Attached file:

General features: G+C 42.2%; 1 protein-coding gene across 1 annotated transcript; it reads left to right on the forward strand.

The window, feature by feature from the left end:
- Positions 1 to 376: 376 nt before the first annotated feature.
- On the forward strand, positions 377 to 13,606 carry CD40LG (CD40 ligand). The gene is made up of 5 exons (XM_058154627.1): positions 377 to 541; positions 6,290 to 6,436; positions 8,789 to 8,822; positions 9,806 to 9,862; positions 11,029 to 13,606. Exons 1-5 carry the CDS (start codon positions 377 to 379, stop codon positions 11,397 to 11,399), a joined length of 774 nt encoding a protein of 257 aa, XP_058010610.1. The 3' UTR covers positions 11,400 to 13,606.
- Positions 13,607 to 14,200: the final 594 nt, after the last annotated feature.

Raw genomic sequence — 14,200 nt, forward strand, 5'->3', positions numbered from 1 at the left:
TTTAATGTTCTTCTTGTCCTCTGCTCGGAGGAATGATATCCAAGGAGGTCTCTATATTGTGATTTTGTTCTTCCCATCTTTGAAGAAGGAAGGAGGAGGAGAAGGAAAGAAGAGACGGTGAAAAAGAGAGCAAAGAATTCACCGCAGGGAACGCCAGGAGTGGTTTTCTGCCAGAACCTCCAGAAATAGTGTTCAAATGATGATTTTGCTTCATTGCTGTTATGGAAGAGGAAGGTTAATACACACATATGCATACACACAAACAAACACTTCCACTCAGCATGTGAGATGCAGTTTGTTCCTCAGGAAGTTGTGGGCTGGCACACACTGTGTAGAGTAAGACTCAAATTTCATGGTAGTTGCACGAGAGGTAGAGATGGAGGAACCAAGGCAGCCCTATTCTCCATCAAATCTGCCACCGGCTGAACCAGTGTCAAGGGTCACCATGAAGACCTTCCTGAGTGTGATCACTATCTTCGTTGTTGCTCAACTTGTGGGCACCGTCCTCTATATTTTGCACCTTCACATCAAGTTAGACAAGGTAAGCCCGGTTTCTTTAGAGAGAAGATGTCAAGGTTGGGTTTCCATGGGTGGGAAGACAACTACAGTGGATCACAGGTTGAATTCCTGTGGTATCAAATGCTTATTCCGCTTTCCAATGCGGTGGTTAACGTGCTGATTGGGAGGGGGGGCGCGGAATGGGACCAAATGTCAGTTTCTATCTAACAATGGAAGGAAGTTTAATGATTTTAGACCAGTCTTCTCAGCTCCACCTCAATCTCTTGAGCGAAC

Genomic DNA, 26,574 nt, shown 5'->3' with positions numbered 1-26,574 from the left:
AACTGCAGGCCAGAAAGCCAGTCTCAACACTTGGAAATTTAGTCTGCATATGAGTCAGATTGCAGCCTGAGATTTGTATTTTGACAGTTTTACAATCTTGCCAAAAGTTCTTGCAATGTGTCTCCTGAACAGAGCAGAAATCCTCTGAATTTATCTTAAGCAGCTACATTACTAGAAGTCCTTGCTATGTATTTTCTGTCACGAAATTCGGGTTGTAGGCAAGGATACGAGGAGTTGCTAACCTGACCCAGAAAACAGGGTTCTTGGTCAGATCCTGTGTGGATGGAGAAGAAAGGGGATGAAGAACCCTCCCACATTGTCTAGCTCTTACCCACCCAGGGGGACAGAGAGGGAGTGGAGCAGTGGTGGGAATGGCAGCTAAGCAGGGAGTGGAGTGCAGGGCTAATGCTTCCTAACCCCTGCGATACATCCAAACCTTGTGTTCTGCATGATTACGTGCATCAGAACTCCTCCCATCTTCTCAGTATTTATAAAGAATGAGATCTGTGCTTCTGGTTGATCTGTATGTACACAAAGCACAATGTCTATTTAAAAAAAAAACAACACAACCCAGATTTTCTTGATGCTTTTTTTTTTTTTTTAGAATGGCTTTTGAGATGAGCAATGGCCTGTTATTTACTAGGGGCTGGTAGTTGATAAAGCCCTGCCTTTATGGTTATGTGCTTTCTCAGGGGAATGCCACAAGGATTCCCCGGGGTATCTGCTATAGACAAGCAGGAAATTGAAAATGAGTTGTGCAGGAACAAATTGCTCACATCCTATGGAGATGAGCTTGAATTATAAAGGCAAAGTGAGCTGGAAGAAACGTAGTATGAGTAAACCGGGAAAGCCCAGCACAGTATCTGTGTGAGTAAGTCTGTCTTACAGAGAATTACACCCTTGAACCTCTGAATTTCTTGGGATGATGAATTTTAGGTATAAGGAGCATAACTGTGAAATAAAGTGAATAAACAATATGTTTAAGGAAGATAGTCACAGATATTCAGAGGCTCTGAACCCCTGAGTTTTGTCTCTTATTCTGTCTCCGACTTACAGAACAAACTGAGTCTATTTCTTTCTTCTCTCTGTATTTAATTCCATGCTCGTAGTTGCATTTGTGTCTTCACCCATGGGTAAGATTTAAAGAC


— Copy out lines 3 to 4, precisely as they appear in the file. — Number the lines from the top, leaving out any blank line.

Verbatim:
- Positions 1 to 376: 376 nt before the first annotated feature.
- On the forward strand, positions 377 to 13,606 carry CD40LG (CD40 ligand). The gene is made up of 5 exons (XM_058154627.1): positions 377 to 541; positions 6,290 to 6,436; positions 8,789 to 8,822; positions 9,806 to 9,862; positions 11,029 to 13,606. Exons 1-5 carry the CDS (start codon positions 377 to 379, stop codon positions 11,397 to 11,399), a joined length of 774 nt encoding a protein of 257 aa, XP_058010610.1. The 3' UTR covers positions 11,400 to 13,606.